Two health departments slows services: minister
The existence of two health departments has slowed delivery of medical services, but there are no plans on the books to merge the institutions, parliament heard yesterday.
THE creation of a Department of Public Health and a Department of Medical Care under the U Thein Sein government has delayed service at the township level, said Union Minister for Health and Sport U Myint Htwe.
Members of the Pyithu Hluttaw discussed the public health system yesterday and agreed to assign more doctors to the Department of Public Health, but there are no concrete plans to combine the duelling departments. In August, they will hold a coordination meeting to determine the best solution.
Twelve Pyithu Hluttaw MPs seconded the proposal, put forth by MP Aye Zin Latt (NLD; Shwebo), to hire more doctors, including former vice president Sai Mauk Kham (USDP; Lashio), who now holds a seat in the legislature.
The previous government had to create two departments, the former vice president said, because it had a big workload, large staffs to manage and handled some of the most complicated work.
“I will set up a meeting with the regional, state and township heads of the Department of Public Health and the Department of Medical Care from August 3 to 6 to reform the management, administration and operational procedures in the departments without changing the set-up,” said U Myint Htwe.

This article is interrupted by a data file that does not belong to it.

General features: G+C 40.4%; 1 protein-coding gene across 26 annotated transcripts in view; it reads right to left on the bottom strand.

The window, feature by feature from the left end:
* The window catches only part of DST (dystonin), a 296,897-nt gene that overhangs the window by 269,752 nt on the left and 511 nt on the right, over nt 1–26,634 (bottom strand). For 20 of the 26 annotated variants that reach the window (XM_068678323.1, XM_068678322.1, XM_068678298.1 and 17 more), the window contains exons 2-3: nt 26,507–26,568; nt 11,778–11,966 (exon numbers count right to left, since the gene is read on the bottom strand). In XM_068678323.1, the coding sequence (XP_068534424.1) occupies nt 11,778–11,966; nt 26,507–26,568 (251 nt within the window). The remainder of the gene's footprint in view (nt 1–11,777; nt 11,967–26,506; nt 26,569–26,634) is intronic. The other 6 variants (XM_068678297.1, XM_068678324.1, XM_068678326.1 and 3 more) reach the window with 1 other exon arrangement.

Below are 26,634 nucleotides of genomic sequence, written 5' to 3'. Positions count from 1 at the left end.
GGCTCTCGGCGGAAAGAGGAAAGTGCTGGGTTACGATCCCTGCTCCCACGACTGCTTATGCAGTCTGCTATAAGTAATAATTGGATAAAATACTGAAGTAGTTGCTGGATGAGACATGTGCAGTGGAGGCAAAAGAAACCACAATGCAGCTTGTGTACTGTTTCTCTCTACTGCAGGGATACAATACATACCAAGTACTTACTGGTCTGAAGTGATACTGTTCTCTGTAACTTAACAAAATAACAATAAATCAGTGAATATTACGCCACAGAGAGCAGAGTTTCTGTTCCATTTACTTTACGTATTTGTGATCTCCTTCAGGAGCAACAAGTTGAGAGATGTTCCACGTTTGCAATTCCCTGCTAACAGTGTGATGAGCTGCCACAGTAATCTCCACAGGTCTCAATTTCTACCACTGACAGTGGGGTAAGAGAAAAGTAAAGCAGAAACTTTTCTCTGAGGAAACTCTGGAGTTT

He plans to collect the opinions and suggestions of the public in preparation for the meeting.
He said he had learned that health staff do not want to work in rural and remote areas because of difficulties with accommodations, so the ministry will request priority funding to construct buildings for staff in the coming financial year.
Sai Mauk Kham said the department has to provide treatment for numerous diseases, including malaria, tuberculosis, HIV/AIDS, leprosy, cholera, dengue fever and bird flu, while also performing nationwide tasks such as vaccinations, teaching about environmental and nutritional health, and running health programs at schools, so it needs adequate funding for buildings, medicines, vehicles and skilled workers.
The Department of Public Health is supposed to employ 58,554 workers but it is currently only 40 percent staffed, said U Myint Htwe.
In the next two months, supporters of the parliamentary proposal hope to hire 2000 doctors, but the staffing needs will only be met if qualified workers can be found, he added.
According to figures provided by Sai Mauk Kham, Myanmar has 35,170 doctors but only 11,039 are working in the public sector. Myanmar has educated 33,709 nurses, 19,645 of which work for the department. Of Myanmar’s 22,999 midwives, 9025 work in public health.
“If we assign 2000 more doctors, we would have more than 13,000,” he said. “With a population of more than 51 million, each doctor has to provide healthcare to more than 4000 people. Moreover, the need for specialists is even greater.”
‘With a population of over 51 million, each doctor has to provide healthcare to over 4000 people.’
Sai Mauk Kham MP, Lashio